After a few weeks in Vietnam, and even longer away from the water’s edge, Tigger and me decided we needed a beach break. I hadn’t heard many people talk about Nha Trang (pronounced like nah-chang), but our friend in Dalat really enjoyed it. We were due in Saigon soon, and since it was possible to take the overnight train from Nha Trang to Saigon, it was settled.
Our landlady made a phone reservation for us for the bus. They have a pretty cool system where a minivan picks you up and takes you the bus station. It’s included in your bus fare. Not too shabby! We were able to get our train tickets booked online, and the tickets were to be delivered to our hotel and would be waiting for us when we checked in. Here are some different ways how to get to Nha Trang.
Several hours after leaving Dalat, a rather interesting drive, especially if you’re crazy enough to look out your window during the windy mountain pass portion of the trip, we stepped off the air-conditioned bus into hot, take-away-your-breath humid air.
We stayed at the Golden Lotus Hotel on the recommendation of our friend. I went ahead and splurged a bit so we could have an oceanview room. Our beds faced the big glass sliding door so that we could relax in our beds and stare out at the beautiful sea while enjoying the air-conditioned chill of our room.
It’s a hard life, but someone has to live it.
Interestingly, the area is a hotspot for Russian tourists, and you’ll find signs in Russian everywhere. I had a few people come up to me speaking Russian, which is not one of my languages. I just smiled and replied “English?” and they walked away.
In addition to beach time, we had heard about an amusement park on its own island—Vinpearl Land. They were kind enough to sponsor us, and I’d say coming here is a must-do in Nha Trang. Your admission ticket includes transportation to and from the island. You can arrive and depart by either ferry, slow boat, or by taking the world’s longest sea-crossing cable car system.
In spite of my little issue with being afraid of falling, I opted for the cable car, and surprisingly was never panicky during the ride. We came back at nighttime, and the pillars that hold up the system are lit up and look like miniature Eiffel Towers.
The island boasts amusement rides, a beach, water park with an impressive wade pool, video arcade (and all the games and rides are free), Vietnam’s largest aquarium, 4D movie theater, and a 5000-seat outdoor ampitheater.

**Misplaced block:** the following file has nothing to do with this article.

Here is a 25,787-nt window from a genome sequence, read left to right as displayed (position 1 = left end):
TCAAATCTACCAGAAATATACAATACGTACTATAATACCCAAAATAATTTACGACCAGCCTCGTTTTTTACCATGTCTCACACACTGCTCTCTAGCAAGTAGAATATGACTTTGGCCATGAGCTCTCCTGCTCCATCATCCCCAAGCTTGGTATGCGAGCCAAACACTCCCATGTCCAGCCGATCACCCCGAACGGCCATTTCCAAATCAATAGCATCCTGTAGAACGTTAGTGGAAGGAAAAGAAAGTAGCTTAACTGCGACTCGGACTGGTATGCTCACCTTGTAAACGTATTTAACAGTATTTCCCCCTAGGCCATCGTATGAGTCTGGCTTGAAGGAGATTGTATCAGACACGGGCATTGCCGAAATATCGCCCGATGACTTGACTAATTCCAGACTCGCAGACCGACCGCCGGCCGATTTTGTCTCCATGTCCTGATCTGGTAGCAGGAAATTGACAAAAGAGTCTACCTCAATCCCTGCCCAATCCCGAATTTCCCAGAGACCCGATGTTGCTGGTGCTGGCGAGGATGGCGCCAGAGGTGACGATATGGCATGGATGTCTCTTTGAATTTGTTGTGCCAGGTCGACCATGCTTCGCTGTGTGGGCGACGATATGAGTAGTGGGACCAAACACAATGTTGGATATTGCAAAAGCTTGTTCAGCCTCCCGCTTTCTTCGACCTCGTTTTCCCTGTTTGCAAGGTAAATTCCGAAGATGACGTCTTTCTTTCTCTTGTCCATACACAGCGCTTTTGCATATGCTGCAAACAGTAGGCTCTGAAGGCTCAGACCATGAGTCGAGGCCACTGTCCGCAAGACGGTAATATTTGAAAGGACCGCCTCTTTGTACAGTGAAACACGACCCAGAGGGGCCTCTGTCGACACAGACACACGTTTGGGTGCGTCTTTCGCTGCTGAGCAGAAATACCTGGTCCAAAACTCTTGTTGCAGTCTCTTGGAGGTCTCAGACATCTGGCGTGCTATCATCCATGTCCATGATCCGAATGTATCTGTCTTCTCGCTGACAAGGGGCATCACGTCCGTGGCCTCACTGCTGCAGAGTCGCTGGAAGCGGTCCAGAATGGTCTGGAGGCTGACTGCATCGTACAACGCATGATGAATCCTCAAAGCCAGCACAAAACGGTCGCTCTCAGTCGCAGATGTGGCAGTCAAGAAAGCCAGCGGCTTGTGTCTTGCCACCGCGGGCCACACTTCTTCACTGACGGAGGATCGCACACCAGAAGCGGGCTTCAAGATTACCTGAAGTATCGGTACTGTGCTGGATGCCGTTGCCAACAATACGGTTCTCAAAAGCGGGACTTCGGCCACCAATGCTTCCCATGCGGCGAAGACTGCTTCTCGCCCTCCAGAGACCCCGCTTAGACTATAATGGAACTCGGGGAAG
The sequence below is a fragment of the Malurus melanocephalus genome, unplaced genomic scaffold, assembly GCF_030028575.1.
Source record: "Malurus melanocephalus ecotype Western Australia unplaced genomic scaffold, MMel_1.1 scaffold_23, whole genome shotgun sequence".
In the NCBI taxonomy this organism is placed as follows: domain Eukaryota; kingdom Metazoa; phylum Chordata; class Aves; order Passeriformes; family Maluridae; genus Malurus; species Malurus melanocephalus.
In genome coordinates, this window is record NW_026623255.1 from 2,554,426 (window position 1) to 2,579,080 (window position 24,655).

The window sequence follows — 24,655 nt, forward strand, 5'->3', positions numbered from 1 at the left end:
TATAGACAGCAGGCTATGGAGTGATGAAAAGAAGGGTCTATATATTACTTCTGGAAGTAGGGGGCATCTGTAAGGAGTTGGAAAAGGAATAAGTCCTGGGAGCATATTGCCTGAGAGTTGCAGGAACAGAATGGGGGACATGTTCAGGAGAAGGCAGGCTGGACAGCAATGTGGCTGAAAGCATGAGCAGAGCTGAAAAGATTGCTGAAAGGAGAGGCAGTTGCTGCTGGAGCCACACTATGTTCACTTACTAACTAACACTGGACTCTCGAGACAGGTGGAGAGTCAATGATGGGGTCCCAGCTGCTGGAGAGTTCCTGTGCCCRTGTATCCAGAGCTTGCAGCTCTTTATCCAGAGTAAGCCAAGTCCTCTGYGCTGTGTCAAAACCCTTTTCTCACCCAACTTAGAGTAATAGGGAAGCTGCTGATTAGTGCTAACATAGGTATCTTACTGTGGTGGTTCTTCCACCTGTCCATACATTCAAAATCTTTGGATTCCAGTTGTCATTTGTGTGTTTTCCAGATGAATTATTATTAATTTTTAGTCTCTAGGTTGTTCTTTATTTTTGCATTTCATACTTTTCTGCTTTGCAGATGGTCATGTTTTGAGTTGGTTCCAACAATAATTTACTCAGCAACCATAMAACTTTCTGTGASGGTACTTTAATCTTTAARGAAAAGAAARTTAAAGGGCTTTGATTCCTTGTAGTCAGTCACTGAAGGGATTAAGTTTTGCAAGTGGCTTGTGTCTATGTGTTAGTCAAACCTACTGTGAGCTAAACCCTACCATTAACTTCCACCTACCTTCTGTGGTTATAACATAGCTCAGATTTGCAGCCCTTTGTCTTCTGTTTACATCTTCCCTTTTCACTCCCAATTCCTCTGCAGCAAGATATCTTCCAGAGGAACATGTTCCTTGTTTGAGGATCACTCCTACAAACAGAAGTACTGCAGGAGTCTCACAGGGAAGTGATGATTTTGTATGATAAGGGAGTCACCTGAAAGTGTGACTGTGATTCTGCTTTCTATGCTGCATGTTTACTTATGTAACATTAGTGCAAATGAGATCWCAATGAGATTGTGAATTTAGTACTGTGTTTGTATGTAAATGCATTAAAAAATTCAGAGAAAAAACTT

I was pleasantly surprised to see that the restaurants were reasonably priced, comparable to other restaurants on the mainland. There was a great selection of Western and Vietnamese food. They offer both casual and fast food dining. We ate dinner at one of the restaurants which was next to the ocean. It made for a perfect end to the day.
If you’re looking for a different kind of lodging experience in Nha Trang, there is also a resort on the island. We didn’t check that out, though.
The park was tons of fun, and we ended up spending the entire day there.
It had been a while since we had been diving, and our gills were really dried out. We checked out several centers in town. The only one that impressed me was Sailing Club Divers. We paid about $45 USD per person (I was given a professional discount because I’m an instructor) for 2 dives, and the fee included all the gear, pickup and drop off from the hotel, transportation to the marina, marine park fees, and lunch.
I was very impressed with their boat. It was probably the most comfortable diving boat I’ve been on. Staff were very professional, equipment was in good condition, and the lunch was pretty good. I also really liked that they had small group sizes. I think the largest group any divemaster had was 3 people. Divemasters gave a great briefing and had good diving practices during the dives, i.e., weren’t damaging the coral or harassing the marine life.
My whole diving career thus far has been Caribbean diving. Vietnam was pretty similar in terms of coral, but we did get to see a lot of fish I hadn’t seen before, including my first wild cuttlefish and plenty of nudibranches.
I initially made fun of the people donning wetsuits, but I discovered what the DMs already knew—they have lots of thermoclines. One minute you’re in bathtub 29-degree water (Celsius) and the next you’re almost shivering in 26 degrees. It just made you appreciate those warm currents even more.
This is a very touristy town,including Vietnamese and Chinese tourists. Many of the restaurants are priced accordingly. However, we found that taking the side streets and walking just a few blocks away from the main drag brought us to the places the locals eat. The food was outstanding and inexpensive.